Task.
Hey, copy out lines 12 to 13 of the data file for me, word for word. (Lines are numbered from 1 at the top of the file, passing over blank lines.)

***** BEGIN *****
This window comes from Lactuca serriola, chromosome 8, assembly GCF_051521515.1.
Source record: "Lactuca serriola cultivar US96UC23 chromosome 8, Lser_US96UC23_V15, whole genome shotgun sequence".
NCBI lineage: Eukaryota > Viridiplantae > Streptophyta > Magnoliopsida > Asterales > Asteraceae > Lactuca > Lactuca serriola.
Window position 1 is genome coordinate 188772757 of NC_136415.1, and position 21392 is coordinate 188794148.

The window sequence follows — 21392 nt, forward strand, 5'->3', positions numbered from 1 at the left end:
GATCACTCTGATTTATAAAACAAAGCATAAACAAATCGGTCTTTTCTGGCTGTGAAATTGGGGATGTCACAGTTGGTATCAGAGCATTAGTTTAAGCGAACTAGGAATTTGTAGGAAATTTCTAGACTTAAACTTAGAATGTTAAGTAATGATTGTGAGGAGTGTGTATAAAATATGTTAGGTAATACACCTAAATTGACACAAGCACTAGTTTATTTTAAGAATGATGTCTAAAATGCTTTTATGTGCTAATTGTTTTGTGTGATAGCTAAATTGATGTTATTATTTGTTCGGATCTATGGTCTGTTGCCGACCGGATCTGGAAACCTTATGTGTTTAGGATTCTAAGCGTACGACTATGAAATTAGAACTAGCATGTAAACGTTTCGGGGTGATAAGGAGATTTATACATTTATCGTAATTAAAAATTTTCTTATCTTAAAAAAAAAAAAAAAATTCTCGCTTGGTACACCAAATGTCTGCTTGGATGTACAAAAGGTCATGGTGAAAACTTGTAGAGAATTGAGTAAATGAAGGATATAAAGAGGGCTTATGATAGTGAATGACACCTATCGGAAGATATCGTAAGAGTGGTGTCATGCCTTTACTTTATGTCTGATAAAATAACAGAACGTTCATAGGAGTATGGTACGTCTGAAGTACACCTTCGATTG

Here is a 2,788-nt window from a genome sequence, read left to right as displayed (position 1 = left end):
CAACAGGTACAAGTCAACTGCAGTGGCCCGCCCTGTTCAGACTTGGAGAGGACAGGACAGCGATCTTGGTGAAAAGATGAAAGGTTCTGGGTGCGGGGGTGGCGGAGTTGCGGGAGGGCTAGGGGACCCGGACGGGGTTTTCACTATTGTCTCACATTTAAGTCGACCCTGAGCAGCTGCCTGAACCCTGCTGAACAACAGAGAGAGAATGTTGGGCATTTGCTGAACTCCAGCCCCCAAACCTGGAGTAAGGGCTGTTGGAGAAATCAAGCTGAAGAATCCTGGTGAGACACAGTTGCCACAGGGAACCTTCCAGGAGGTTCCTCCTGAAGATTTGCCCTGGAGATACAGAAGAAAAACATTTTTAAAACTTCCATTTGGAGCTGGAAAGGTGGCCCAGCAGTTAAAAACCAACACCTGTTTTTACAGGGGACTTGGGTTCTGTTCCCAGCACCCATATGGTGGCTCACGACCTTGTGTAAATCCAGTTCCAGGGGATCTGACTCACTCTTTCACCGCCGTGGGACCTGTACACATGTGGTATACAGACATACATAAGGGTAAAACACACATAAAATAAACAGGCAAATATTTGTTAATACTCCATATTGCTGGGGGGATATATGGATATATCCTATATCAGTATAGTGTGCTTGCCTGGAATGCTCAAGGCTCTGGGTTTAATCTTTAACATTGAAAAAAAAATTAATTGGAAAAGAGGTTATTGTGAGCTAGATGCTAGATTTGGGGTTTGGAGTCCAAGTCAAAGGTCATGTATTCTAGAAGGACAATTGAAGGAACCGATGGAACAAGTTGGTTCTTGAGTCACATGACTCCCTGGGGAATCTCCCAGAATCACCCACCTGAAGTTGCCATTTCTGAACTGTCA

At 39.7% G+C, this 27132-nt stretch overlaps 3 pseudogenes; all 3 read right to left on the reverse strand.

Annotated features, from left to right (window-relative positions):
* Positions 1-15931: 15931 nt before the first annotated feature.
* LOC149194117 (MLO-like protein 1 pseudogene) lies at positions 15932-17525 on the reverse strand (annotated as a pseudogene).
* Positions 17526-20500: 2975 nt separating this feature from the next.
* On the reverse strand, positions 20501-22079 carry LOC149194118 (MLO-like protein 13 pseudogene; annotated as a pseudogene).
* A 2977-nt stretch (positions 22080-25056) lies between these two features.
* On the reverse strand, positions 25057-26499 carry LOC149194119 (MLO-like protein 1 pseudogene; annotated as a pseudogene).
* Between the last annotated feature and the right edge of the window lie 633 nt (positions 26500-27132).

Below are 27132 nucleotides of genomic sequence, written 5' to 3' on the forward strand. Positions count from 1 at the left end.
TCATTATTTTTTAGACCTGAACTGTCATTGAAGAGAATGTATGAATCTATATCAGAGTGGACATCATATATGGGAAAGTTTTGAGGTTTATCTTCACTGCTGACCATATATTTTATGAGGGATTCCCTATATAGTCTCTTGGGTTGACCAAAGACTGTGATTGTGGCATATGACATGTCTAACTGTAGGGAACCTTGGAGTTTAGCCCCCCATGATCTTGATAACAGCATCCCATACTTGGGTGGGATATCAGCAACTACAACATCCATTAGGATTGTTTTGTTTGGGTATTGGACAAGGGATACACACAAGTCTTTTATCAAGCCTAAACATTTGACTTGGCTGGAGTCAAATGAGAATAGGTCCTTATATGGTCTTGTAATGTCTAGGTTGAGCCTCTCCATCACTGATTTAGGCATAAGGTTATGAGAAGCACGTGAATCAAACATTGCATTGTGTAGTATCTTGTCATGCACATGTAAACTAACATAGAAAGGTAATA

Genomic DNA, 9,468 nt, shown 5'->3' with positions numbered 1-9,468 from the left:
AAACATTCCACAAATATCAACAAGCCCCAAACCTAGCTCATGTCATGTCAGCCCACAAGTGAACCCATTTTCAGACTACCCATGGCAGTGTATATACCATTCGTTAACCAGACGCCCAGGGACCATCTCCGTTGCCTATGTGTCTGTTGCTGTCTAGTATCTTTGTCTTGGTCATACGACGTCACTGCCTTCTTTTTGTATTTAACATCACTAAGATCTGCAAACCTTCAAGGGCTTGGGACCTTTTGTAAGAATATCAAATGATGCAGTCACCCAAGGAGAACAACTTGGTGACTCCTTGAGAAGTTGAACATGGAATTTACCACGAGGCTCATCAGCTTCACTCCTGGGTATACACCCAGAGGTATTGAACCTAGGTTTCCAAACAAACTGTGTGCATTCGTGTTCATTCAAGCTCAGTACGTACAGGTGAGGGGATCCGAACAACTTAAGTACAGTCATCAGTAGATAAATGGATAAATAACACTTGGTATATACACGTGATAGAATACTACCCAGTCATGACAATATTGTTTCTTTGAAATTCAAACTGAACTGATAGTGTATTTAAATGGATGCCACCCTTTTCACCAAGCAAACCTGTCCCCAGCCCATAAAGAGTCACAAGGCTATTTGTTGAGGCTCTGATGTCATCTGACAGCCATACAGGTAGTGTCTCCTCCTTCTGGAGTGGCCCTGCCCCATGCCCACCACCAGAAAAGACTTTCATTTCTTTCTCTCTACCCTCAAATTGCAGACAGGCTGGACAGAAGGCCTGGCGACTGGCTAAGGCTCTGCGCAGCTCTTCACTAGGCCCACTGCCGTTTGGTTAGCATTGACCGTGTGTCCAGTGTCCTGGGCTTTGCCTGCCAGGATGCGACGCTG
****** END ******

* LOC149194117 (MLO-like protein 1 pseudogene) lies at positions 15932-17525 on the reverse strand (annotated as a pseudogene).
* Positions 17526-20500: 2975 nt separating this feature from the next.